Crowdsourcing

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Crowdsourcing

  • by Simran Rohra

The term crowdsourcing was coined by Jeff Howe in 2006. The word debuted in his article “The Rise of Crowdsourcing” in WIRED magazine. It is a combination of the words “crowd” and “outsourcing”. Before touching on what crowdsourcing is, what is outsourcing? Outsourcing is commonly practiced in business and involves of hiring a third party (it might be a company or individuals) to perform the tasks at hand. Outsourcing can be done for all kinds of jobs. From cleaning to internet security, every kind of undertaking can be accomplished. The reasons for outsourcing are simple. It reduces costs as it provides an alternate, cheaper option for labour. By allowing a third part to handle particular projects, the in-house employees are made free to undertake affairs of high importance and priority, something they are more competent at. Therefore, it allows business to accelerate, concentrating on the core capabilities of the company.

Crowdsourcing uses a concept similar to outsourcing. It employs freelance, volunteers or human resources (basically, the crowd) to accomplish tasks. Crowdsourcing utilizes the internet to remain connected with the crowd. The technique distributes problem solving. If the company requires a project to be funded, or content to market some of their campaigns or newer projects, they company turns to the crowd to generate capital and gain a broader spectrum of input and advice.

There are many types of crowdsourcing. For example, Company X wants a new logo to represent it and has shortlisted some of the best entries. It releases this list to a crowd and lets them decide. This is called crowd voting. Suppose, Company X had hired a crowd to design its logo in the first place, it is known as crowd contest, where the best one is selected. Another type of crowdsourcing called macrotasking is when a specific project is handed out to an individual. Company X may also hand out small parts of a larger project to several individuals, this is called microtasking. Crowdfunding, as the name suggests, requests capital from the crowd for determined projects. An example of crowdfunding is seeking investments for entrepreneurs or start-ups.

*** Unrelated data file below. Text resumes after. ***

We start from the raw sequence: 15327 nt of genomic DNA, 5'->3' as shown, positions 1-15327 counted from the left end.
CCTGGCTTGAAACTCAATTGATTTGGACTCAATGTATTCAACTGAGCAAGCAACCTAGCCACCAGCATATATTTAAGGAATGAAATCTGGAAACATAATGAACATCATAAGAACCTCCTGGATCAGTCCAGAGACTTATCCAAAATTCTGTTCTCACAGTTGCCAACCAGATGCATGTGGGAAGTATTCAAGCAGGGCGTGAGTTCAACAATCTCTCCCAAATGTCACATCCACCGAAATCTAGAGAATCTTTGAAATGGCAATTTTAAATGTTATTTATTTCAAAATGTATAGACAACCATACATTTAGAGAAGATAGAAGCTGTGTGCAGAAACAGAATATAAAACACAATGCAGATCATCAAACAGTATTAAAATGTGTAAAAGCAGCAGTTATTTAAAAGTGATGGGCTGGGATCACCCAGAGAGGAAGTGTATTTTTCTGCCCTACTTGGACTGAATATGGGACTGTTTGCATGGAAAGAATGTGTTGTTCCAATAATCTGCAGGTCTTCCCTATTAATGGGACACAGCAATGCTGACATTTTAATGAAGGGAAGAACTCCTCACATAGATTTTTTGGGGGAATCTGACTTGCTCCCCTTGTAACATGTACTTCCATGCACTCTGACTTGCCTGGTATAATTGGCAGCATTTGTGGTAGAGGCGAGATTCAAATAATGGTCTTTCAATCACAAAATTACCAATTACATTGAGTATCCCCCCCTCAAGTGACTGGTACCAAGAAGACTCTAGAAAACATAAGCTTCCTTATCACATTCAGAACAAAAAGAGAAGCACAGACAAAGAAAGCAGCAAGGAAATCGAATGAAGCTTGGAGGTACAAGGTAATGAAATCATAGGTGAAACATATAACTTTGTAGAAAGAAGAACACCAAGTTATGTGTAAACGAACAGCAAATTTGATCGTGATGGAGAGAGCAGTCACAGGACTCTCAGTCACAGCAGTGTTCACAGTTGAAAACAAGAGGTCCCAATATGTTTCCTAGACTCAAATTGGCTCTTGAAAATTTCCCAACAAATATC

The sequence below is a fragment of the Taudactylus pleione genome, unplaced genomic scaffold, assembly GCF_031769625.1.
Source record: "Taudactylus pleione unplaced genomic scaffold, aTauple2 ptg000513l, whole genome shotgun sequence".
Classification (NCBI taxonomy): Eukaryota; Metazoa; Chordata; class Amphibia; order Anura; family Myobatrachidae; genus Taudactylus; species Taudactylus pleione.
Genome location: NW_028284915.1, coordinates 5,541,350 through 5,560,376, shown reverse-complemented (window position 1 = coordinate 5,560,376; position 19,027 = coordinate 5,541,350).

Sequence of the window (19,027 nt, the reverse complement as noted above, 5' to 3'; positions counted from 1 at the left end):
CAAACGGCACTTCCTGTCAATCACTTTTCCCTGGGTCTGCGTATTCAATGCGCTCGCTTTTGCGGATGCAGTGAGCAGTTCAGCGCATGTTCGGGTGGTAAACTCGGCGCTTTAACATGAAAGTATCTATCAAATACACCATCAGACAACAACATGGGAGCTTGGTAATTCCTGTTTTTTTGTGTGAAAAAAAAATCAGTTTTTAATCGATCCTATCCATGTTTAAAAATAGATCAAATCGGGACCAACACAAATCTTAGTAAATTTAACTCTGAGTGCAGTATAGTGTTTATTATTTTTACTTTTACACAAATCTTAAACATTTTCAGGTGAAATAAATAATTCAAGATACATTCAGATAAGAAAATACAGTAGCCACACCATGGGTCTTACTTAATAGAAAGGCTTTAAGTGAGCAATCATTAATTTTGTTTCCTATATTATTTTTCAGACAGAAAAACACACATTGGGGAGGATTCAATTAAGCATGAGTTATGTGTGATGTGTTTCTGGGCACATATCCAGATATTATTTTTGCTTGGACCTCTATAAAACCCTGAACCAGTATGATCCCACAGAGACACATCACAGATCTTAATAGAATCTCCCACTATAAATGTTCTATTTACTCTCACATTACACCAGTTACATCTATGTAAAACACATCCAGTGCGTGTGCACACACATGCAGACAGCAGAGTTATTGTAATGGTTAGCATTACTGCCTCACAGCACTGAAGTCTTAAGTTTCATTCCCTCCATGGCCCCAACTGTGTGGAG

Crowdsourcing comes with benefits. Since an organization turns to a crowd, a subset of the vast public, deeds of all kinds can be accomplished. In return for the crowds’ input, they don’t expect much. It reduces costs to the bare minimum while improving and increasing productivity and results to the maximum.

Crowdsourcing isn’t perfect and does come with its flaws as well. Due to the crowd not being employees, they cannot be contained. There is absolutely no guarantee that the work they do is authentic. Most of the time, there’s nothing in it for them and the organization’s reputation does not matter to them. They might demand recognition is some or the other way. This puts the organization in a tricky spot as it is prone to backlash and may earn itself a bad reputation in case of mediocre results.